The movement of Rasterinha is growing more and more. With more tracks being released week by week, we have the opportunity to release this amazing EP from Transnational Bass producer, JSTJR.

Gesto and Mota is the name of the EP and it takes the classic form of Carioca Baile Funk and slows it down. We all know JSTJR and his work with Zouk Bass. and so he is pretty familiar with  this slow tempo but Zouk Bass to Ratsreinha is a bit of a jump as the latter isn’t the same beat or rhythm. It is important to be able to understand this when producing Rasterinha as it is filled with a lot of Axé influence which is essentially music to dance to.

We made an interview with JSTJR to understand more about his creative processes and what he thinks about this new Rasterinha scene.  why not play and download his EP while you read this!

When did you first hear Baile Funk?

I first heard it through Diplo when I was younger and he was introducing it to the US. I like it a lot but never really listened to it much.

When did you first hear Rasterinha?  and what were your thoughts when you heard it for the first time?

I’ve been heavily involved in the “global bass” community for about a year now and follow the blogs and communities that share the music. So I heard it and listened to a mixtape and really enjoyed it.

Did you expect Rasterinha to happen and slow down Baile Funk like that?

Honestly, I don’t know much about Baile Funk but a lot of genres have been slowing down (or speeding up) to the 100bpm range and it’s a really interesting tempo at the moment. I’m happy it came across my radar.

How would you describe your productions on this EP? There is an old Baile Funk track sample rigth?

Yes. I wanted to use some traditional sounds for my first attempt. I listened to a few of the Rasterinha tracks and just wanted to give it a shot.

Can you describe some of your creative processes used to create Rasterinha?

Since it was so new to me I did a lot of critical listening. Figuring out what made the sound “Rasterinha.” I wanted to make it as genuine as possible. It took some time to figure out how to make it work. I had to turn off the quantize grid in my DAW haha

Some have said that the movement of Rasterinha is looking very similar to Moombahton. A lot of producers seem to want to get involved with it. Do you think this can be the sound of the moment?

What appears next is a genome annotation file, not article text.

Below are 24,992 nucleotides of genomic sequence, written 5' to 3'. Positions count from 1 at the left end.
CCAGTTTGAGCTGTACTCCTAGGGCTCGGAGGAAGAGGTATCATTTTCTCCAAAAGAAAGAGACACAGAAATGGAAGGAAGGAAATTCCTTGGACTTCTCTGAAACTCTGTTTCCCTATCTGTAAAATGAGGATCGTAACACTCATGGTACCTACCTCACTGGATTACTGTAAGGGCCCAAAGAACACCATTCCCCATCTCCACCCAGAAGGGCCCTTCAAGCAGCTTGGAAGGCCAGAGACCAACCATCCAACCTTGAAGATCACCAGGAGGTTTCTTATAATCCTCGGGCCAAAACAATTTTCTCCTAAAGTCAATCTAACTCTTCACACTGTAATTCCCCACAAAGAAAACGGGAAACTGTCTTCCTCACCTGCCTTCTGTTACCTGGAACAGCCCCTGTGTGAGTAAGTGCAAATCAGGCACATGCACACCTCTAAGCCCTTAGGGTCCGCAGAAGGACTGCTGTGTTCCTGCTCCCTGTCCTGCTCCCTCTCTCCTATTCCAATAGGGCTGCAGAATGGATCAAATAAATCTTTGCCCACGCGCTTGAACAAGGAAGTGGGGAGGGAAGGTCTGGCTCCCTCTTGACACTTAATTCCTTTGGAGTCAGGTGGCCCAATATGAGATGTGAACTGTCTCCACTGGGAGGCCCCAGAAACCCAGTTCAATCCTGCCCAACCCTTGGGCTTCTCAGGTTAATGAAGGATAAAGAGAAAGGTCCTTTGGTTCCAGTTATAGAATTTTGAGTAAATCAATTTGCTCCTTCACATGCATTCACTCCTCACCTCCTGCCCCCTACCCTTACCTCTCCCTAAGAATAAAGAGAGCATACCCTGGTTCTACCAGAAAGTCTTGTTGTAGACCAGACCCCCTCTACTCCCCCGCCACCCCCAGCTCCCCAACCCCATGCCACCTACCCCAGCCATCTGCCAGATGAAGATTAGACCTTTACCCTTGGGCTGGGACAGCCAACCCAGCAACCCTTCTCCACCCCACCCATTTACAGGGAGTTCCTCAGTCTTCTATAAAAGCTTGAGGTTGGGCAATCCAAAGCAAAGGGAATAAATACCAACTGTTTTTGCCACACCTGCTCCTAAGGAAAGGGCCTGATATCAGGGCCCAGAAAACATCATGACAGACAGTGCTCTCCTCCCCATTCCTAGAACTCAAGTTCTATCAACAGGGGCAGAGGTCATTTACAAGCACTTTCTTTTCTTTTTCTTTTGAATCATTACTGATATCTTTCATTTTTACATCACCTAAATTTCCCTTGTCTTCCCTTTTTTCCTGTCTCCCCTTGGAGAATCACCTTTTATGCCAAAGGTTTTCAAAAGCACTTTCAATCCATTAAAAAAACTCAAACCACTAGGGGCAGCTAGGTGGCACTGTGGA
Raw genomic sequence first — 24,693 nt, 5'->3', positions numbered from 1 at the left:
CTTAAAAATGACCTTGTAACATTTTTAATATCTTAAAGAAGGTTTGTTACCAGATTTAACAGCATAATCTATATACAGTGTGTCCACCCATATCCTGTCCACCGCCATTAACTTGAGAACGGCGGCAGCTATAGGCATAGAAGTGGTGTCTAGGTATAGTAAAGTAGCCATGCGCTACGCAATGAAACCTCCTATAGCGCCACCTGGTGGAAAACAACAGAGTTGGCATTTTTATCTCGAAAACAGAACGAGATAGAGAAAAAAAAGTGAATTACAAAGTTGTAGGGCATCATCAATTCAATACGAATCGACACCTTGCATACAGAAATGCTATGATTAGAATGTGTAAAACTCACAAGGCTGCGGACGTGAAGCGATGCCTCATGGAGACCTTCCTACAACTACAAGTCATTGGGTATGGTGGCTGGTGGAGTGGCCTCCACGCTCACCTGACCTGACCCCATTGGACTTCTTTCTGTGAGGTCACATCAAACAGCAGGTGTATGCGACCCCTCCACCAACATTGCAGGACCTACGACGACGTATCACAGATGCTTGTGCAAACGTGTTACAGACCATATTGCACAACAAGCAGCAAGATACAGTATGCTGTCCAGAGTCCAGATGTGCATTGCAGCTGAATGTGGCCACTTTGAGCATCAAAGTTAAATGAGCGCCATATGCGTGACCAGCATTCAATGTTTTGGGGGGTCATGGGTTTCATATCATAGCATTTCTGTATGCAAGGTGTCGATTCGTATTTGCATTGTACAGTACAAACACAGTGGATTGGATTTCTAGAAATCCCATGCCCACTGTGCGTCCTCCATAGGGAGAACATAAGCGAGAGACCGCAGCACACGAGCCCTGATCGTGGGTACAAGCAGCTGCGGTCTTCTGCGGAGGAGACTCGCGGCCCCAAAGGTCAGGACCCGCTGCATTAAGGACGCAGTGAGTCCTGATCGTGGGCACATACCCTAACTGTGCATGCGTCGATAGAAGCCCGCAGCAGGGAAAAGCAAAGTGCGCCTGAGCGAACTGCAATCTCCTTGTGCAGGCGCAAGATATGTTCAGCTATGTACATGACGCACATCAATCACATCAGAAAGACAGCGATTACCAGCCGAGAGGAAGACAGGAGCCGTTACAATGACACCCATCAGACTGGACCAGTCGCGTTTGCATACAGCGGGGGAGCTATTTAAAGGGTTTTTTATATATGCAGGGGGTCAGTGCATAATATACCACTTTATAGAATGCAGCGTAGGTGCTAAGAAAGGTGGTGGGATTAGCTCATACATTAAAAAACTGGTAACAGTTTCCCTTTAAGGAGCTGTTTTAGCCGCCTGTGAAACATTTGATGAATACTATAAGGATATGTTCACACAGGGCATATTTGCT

I think it’ll be more similar to Zouk Bass than to Moombahton. Moombahton may have seemed exotic to some at the time but it’s pretty straight forward. It can be produced from a 16th note grid which is the normal set up in most DAWs. So, many producers found it easy to jump on and it blew up. With Zouk Bass and Rasterinha, you really have to understand either the music and where it’s from or know how to break down music into smaller parts and re-engineer it as a skilled producer. I played it recently to an American crowd and I think it has some way to go, just like Zouk Bass. Perhaps it will saturate the “deep” underground, though.

And it’s not just about quantization either. Rasterinha differs in a lot of ways, like which beats are emphasized. So, where maybe some Latin American listeners will be familiar with a heavy down beat, American listeners will hear it as foreign. Many are thrown-off by that.

With the World Cup looming and the rise of Rasterinha,worldwide focus and attention will be upon Brazilian culture. Do you think it is a new moment for Brazilian music?

I can’t say for sure, I don’t know much about Brazilian culture or music. What I do know, though, is that this new BPM range of 100bpm has been popular EVERYWHERE and it makes it even easier to share music across the world (as a DJ). So I think it has the potential to really make a mark on the music in Brazil and I hope it will continue to bridge gaps to other music around the world.

Grab the download and understand more about Rasterinha. This week, we will be releasing a lot more Rasterinha material!


Leave a Reply